En 2015, la Direction de la Santé de la Reproduction et de la Survie de l’Enfant du Ministère de la Santé et de l’Action Sociale (Sénégal), le Population Council, et le bureau régional de Partners in Population and Development Africa, ont co-organisé un atelier de partage des résultats de l’étude
To meet the unique sexual and reproductive health needs of its large adolescent and youth population, Ethiopia’s government has expanded and institutionalized youth-friendly services (YFS) at all levels of the health system.
There is a gap in knowledge and understanding of effective adolescent sexual and reproductive health (ASRH) programming in Bangladesh, especially programming at scale.
The health of Bangladesh’s 29.5 million adolescents, who make up nearly one-fifth of the country’s total population, is critical to the country’s future, but issues surrounding adolescent sexual and reproductive health (ASRH) remain taboo.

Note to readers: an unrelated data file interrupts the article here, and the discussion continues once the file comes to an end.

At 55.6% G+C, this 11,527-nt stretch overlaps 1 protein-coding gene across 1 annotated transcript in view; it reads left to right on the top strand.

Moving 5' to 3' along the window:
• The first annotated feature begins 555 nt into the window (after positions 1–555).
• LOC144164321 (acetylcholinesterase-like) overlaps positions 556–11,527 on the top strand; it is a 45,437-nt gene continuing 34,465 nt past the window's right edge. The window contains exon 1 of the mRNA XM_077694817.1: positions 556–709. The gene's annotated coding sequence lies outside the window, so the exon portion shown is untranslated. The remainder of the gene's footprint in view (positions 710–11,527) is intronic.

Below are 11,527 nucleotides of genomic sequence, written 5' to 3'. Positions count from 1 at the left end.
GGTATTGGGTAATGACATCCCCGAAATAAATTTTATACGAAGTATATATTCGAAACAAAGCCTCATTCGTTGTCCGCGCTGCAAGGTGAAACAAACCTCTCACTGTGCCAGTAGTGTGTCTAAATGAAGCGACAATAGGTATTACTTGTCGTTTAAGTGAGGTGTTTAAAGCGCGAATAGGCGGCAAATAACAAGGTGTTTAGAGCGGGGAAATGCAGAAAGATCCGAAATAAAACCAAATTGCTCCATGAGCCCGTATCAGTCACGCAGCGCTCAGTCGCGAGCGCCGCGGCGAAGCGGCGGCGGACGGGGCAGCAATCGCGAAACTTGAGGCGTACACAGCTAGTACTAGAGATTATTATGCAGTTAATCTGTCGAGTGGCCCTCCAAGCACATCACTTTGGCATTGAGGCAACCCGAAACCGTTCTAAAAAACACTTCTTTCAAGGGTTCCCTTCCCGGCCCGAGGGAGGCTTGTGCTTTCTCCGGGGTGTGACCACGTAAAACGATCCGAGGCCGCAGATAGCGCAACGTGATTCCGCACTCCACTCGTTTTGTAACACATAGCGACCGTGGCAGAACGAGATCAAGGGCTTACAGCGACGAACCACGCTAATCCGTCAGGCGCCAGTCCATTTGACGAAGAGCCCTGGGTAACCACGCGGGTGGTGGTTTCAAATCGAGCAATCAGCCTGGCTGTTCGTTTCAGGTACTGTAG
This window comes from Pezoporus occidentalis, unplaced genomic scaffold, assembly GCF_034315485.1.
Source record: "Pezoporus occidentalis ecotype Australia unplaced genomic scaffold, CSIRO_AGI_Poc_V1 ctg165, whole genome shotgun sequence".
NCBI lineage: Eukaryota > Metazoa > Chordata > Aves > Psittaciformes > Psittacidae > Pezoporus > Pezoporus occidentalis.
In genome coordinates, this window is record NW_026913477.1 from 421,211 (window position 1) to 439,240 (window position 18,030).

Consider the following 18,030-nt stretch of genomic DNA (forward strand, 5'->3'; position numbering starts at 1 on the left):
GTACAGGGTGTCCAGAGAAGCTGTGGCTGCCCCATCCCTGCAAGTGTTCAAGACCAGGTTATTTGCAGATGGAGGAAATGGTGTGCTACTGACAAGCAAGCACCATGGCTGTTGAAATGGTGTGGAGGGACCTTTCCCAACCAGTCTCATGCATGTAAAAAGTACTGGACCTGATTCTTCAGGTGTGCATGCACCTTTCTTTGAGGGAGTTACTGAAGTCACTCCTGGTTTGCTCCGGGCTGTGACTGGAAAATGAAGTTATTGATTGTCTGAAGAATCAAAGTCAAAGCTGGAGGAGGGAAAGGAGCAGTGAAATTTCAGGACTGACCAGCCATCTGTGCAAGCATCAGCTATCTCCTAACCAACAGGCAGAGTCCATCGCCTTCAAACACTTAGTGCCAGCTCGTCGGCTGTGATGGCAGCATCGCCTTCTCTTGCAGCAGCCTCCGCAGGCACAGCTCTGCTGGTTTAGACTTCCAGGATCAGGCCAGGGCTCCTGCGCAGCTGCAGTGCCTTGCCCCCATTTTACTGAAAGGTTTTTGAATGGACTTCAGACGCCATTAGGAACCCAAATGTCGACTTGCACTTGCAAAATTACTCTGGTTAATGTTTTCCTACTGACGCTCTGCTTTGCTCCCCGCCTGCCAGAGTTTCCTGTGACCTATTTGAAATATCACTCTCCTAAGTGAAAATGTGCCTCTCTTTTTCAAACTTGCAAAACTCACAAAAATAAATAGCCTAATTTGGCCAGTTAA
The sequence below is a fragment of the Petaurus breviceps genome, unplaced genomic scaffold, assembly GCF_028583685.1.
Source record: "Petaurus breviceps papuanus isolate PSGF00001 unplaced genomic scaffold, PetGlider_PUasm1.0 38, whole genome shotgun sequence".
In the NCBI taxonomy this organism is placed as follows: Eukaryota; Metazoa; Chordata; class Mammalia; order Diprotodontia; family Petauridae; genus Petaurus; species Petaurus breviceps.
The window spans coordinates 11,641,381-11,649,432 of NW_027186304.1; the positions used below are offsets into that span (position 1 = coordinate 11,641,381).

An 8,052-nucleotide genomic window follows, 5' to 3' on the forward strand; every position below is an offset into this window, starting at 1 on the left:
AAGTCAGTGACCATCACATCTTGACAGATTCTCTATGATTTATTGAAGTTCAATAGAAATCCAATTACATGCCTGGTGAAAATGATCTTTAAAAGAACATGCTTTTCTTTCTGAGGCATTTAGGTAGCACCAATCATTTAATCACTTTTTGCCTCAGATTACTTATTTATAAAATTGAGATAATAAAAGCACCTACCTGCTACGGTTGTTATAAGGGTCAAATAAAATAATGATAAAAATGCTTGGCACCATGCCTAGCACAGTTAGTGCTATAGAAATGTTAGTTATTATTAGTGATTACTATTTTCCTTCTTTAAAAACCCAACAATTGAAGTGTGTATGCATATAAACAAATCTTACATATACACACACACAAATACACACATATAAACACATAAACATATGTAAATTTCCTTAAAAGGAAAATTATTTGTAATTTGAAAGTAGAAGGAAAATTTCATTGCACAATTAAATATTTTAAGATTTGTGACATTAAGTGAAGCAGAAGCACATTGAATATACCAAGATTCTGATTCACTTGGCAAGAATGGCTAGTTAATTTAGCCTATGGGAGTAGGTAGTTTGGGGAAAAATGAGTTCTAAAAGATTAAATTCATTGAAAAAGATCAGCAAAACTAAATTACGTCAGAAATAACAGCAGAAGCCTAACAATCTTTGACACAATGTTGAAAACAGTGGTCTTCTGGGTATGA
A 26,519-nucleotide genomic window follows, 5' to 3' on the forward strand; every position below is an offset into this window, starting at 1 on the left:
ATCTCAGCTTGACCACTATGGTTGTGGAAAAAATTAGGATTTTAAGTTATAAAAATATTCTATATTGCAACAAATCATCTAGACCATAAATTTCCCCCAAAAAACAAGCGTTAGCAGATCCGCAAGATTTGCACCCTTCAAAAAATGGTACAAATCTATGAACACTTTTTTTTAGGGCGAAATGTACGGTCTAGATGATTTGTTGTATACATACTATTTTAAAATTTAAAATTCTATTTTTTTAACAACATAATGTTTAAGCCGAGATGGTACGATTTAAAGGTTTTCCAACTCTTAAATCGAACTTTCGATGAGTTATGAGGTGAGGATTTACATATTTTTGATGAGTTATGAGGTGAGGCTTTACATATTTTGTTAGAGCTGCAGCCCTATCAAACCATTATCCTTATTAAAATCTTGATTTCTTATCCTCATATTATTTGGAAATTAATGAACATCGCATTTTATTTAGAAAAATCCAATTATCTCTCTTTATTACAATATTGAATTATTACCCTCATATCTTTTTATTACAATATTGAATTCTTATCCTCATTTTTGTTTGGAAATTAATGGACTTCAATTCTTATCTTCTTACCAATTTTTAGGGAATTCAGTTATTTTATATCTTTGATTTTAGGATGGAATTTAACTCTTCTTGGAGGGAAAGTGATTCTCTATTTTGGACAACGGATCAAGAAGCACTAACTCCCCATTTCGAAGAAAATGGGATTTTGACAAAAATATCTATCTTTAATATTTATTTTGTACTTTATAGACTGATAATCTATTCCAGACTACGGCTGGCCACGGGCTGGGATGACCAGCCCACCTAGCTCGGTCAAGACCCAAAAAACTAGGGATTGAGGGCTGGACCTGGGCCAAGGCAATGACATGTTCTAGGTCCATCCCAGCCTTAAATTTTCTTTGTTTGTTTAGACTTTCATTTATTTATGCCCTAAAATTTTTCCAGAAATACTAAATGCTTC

The 2015 Kenya National Adolescent Sexual and Reproductive Health Policy recognized the importance of addressing adolescent sexual and reproductive health (SRH) needs for achieving the country’s development goals.
In 2015, the Population Council in conjunction with UNFPA conducted a study that drew on data from the 2013–14 Zambia Demographic and Health Survey and the 2010 Census of Population and Housing to identify where adolescent pregnancy is most likely to occur in Zambia.
This presentation, held at the 2017 Family Planning Summit in London, focuses on the education sector response to unintended pregnancy in Botswana, Kenya, Malawi, Tanzania, Uganda and Zambia.
The study aimed to assess the acceptability and feasibility of two proposed solutions for strengthening the content and delivery of in-school sexual and reproductive health programmes in Ghana. The study was conducted in Nima, a suburb of Accra.
In response to a global policy effort to increase school enrollment, in 1994 Malawi became one of the first low-income countries to eliminate primary school fees.
The theory of change behind the Adolescent Girls Empowerment Program (AGEP) posited that adolescent girls are empowered by building social, health, and economic assets that they can then draw on to reduce vulnerabilities and expand opportunities.